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06 March 2008
Court proceedings were recently initiated by a party to a contract that contained a clause which infringed antitrust law. The Higher Regional Court of Vienna, as Cartel Court, had to decide whether it had jurisdiction to declare an infringement of antitrust law if the infringement had already been terminated (ie, the illegal clause was declared inapplicable or had been removed from the contract).(1)The applicant argued that it had a justified interest in the declaration as it would enable it to assert its claim for damages in the civil law courts. The Cartel Court decided that it had no such declaratory jurisdiction to decide preliminary questions according to antitrust law for other courts and reasoned its decision as follows. According to EU law, which is explicitly stated to be the model for Austrian legislation, the European Commission may find that an infringement has been committed in the past if the commission has a legitimate interest in doing so.(2) The commission may be said to have a legitimate interest if (i) there is a risk of recurrent infringements and thus a clarification of the legal status seems necessary, or (ii) the case raises new legal questions and it is in the public interest to clarify those questions. According to EU case law, there is no legitimate interest in finding that an infringement has been committed in the past in order to enforce damages claims in the civil law courts.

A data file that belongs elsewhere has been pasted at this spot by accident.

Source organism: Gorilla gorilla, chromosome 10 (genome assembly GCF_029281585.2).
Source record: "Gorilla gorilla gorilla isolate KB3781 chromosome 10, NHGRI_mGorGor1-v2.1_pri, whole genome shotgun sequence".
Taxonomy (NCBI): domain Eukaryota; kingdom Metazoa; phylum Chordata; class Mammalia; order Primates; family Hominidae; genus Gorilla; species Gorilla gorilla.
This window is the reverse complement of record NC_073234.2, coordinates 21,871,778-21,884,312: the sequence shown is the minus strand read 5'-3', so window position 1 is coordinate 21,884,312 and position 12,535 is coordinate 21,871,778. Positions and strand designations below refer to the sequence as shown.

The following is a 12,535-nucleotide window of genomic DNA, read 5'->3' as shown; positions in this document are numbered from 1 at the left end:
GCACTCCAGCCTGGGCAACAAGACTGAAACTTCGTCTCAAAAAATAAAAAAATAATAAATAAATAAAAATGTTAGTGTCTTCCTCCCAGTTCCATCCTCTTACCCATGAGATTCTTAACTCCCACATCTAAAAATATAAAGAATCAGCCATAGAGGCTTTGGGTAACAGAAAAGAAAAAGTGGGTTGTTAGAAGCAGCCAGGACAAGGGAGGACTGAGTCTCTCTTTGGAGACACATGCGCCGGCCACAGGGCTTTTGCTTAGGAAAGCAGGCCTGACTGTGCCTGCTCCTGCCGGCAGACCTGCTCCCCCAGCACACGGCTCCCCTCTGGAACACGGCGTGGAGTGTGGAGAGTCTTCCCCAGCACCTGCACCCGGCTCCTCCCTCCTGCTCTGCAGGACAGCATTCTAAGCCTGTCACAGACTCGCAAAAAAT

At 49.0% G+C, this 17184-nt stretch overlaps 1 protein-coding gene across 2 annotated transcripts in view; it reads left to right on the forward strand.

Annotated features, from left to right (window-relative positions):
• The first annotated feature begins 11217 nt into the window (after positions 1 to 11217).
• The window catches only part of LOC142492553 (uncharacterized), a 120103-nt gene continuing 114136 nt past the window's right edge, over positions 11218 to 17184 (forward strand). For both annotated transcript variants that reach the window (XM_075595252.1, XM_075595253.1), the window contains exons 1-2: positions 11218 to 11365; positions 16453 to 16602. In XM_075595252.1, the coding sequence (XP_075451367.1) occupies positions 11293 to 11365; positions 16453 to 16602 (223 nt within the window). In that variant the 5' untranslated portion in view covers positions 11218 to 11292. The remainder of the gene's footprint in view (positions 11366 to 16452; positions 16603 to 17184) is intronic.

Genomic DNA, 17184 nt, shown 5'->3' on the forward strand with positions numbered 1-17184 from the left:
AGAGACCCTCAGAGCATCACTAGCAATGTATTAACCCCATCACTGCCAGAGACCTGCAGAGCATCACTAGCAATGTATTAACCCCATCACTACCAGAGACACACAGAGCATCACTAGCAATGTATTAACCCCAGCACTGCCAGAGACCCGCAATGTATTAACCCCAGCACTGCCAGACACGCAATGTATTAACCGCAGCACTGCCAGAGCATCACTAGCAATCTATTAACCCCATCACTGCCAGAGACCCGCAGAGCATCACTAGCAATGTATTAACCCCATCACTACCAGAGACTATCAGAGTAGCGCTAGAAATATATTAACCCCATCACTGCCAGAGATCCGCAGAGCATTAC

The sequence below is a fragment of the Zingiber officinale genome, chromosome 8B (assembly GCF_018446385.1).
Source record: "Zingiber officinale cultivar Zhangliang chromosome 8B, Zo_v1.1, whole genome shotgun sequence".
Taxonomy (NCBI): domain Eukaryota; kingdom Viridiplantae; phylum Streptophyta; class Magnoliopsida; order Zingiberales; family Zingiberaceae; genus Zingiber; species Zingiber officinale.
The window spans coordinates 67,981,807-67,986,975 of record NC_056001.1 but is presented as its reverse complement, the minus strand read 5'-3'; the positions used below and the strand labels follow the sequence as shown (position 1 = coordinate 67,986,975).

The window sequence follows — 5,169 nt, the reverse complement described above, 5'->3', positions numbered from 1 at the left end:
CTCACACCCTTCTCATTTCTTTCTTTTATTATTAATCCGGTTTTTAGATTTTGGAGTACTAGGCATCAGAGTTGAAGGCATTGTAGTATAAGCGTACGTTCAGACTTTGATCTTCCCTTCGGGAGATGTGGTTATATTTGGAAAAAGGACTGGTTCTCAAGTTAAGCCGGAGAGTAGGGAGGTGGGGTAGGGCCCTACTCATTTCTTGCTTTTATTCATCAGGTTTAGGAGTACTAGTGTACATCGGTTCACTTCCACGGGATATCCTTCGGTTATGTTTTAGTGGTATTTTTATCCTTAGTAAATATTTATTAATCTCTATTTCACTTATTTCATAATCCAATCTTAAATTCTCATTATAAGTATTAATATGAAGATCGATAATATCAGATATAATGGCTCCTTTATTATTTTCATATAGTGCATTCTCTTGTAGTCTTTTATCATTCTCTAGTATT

Section 28(1) of the Austrian Cartel Act empowers the Cartel Court to establish a past infringement of antitrust law if there is a qualified interest in doing so. According to Section 36(4) of the Cartel Act, the official parties and each undertaking with a legal or economic interest are entitled to apply for such a decision. In order for undertakings to exercise their application rights, they must prove individual concern. However, this concern cannot exceed the legal purpose of an official party which intervenes on the grounds of public interest. Further, an official party’s interest in the declaration as a basis only for claims under civil law (eg, a claim for damages) is insufficient.
In conclusion, the Cartel Court stated that it did not have jurisdiction to award damages. Such claims must be enforced by the ordinary courts, which must consider the full extent of the antitrust law.
For further information on this topic please contact Dieter Hauck or Peter Resch at Preslmayr Attorneys at Law by telephone (+43 1 533 16 95) or by fax (+43 1 535 56 86) or by email (firstname.lastname@example.org or email@example.com).
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